A Pilot Study of the Effects of Interactions with Therapy Dogs on Child Stress Responsivity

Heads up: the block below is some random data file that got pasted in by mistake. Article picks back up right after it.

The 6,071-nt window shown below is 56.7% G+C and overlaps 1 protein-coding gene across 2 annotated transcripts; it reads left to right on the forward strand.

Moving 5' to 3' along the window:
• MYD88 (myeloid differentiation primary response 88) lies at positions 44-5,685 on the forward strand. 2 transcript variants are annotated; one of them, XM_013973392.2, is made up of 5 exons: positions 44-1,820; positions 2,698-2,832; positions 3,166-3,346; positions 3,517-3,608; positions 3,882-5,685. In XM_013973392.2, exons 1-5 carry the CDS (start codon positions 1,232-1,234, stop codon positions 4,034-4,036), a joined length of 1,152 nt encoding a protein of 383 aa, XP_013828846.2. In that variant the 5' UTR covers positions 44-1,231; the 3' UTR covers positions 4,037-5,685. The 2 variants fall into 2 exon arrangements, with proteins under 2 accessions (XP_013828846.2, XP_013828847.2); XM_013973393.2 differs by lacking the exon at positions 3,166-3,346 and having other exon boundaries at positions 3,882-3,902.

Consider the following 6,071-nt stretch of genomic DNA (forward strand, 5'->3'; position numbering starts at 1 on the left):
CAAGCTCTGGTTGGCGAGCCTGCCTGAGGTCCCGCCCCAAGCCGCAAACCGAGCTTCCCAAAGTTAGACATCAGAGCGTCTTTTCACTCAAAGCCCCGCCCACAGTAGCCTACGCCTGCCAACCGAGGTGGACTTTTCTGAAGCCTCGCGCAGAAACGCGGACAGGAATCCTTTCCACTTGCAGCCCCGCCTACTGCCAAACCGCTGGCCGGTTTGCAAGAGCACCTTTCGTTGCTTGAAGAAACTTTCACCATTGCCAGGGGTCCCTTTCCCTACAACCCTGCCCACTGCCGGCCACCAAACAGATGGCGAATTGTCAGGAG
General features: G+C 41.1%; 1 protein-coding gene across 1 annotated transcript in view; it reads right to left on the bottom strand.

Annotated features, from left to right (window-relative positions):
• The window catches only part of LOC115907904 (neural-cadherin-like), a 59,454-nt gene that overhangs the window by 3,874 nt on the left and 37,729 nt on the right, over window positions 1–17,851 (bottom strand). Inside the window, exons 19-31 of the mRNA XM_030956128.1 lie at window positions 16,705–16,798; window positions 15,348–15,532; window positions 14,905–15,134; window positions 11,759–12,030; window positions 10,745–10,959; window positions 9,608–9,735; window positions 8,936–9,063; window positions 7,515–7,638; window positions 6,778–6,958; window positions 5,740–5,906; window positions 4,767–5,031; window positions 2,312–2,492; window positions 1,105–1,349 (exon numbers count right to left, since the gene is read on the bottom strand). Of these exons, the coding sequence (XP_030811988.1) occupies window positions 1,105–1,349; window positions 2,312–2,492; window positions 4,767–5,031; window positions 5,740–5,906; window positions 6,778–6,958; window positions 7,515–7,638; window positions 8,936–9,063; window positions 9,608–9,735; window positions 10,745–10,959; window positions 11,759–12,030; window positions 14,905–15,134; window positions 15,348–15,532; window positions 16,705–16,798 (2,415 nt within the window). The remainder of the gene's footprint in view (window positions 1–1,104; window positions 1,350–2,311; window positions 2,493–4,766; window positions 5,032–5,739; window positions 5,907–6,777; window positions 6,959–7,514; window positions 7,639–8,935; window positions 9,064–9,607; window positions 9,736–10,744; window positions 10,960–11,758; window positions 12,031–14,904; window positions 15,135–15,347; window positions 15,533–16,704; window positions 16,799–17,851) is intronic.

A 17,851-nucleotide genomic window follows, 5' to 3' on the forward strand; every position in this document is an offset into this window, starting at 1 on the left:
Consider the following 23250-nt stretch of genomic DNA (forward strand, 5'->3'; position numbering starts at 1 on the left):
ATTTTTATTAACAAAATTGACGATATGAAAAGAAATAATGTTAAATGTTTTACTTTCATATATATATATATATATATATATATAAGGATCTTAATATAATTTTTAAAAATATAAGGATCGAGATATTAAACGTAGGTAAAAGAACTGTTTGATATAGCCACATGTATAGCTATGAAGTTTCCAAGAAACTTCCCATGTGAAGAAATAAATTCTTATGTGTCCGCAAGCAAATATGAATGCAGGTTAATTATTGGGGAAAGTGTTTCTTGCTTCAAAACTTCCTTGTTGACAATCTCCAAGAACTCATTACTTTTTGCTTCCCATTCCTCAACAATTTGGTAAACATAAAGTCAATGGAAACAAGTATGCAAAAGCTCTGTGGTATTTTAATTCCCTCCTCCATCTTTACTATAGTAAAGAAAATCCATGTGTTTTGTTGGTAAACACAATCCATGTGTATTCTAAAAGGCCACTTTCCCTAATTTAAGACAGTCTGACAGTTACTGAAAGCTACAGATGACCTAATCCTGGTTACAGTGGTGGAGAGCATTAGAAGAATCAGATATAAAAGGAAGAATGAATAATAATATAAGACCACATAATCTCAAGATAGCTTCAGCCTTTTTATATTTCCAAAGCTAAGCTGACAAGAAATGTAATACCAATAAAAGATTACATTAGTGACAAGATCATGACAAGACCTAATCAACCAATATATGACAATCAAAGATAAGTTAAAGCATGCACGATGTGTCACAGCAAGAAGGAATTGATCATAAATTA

PROJECT SUMMARY Human-animal interaction (HAI) programs to reduce psychological distress in children are increasingly common in medical and educational settings. Despite the popularity of HAI programs, research on the effectiveness of these programs suffers from many methodological limitations, including the use of small, select samples, reliance on self-report measures, and lack of adequate control comparisons. Of particular value for developing low-cost, scalable programs to prevent psychological distress would be determining whether brief interactions with dogs could serve as a protective factor that reduces distress related to a subsequent stressor, without the animal being present during the stressor (Aim 1). In addition, we lack knowledge of the mechanisms through which HAI reduces stress response (Aim 2). Finally, we have limited information on the individual characteristics that predict positive response to HAI interventions (Aim 3). The proposed study will use a community-based sample of 220 children aged 9 to 12 to address the above gaps. Effects of interaction with a therapy dog will be compared to effects of interaction with a stuffed animal dog as the control condition. All children will receive both interactions/interventions. Children will be randomly assigned to one of two study design arms based on the timing of the interventions as the key distinguishing variable; analyses will be primarily based on a between-subjects design. Child interactions with the therapy dog will be videotaped for behavioral coding of both the child's and the dog's behaviors to identify specific child and dog behaviors that are most strongly related to children's attenuated stress response. Biological stress reactivity will be assessed via cortisol response to stress using the well-validated, standardized Trier Social Stress Test for Children (TSST-C). Salivary samples will be obtained at baseline and at several points before, during, and after the social stress task. Children will also participate in a series of behavioral tasks assessing prosocial behaviors, and will fill out subjective mood ratings before and after the interaction with the therapy dog and the interaction with the stuffed animal dog. Parents will provide information on family characteristics, stressful life events, pet history, and emotional and behavioral problems in children. Children will fill out self- report questionnaires assessing attitudes towards pets and personality.